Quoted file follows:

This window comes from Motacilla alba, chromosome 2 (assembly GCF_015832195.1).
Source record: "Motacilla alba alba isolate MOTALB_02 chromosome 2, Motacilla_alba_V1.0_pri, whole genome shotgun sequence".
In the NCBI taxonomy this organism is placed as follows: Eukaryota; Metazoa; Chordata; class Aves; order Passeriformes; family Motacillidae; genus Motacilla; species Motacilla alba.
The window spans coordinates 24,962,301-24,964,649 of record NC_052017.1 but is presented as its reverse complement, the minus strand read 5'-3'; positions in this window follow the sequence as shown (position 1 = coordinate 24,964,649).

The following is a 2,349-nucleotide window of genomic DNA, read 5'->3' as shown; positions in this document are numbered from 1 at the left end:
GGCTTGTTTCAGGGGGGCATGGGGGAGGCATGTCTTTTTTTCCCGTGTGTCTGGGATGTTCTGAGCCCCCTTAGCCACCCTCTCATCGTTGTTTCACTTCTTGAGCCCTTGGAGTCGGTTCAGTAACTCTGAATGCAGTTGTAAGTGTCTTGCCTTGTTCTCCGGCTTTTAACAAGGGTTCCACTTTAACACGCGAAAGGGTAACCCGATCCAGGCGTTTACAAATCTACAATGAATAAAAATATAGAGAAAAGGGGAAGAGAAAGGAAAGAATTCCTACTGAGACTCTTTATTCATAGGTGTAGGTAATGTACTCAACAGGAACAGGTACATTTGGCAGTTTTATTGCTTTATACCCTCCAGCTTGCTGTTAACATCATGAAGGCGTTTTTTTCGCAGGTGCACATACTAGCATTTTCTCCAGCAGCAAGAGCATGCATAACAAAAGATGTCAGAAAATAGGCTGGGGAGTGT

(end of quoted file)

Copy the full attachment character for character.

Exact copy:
This window comes from Motacilla alba, chromosome 2 (assembly GCF_015832195.1).
Source record: "Motacilla alba alba isolate MOTALB_02 chromosome 2, Motacilla_alba_V1.0_pri, whole genome shotgun sequence".
In the NCBI taxonomy this organism is placed as follows: Eukaryota; Metazoa; Chordata; class Aves; order Passeriformes; family Motacillidae; genus Motacilla; species Motacilla alba.
The window spans coordinates 24,962,301-24,964,649 of record NC_052017.1 but is presented as its reverse complement, the minus strand read 5'-3'; positions in this window follow the sequence as shown (position 1 = coordinate 24,964,649).

The following is a 2,349-nucleotide window of genomic DNA, read 5'->3' as shown; positions in this document are numbered from 1 at the left end:
GGCTTGTTTCAGGGGGGCATGGGGGAGGCATGTCTTTTTTTCCCGTGTGTCTGGGATGTTCTGAGCCCCCTTAGCCACCCTCTCATCGTTGTTTCACTTCTTGAGCCCTTGGAGTCGGTTCAGTAACTCTGAATGCAGTTGTAAGTGTCTTGCCTTGTTCTCCGGCTTTTAACAAGGGTTCCACTTTAACACGCGAAAGGGTAACCCGATCCAGGCGTTTACAAATCTACAATGAATAAAAATATAGAGAAAAGGGGAAGAGAAAGGAAAGAATTCCTACTGAGACTCTTTATTCATAGGTGTAGGTAATGTACTCAACAGGAACAGGTACATTTGGCAGTTTTATTGCTTTATACCCTCCAGCTTGCTGTTAACATCATGAAGGCGTTTTTTTCGCAGGTGCACATACTAGCATTTTCTCCAGCAGCAAGAGCATGCATAACAAAAGATGTCAGAAAATAGGCTGGGGAGTGT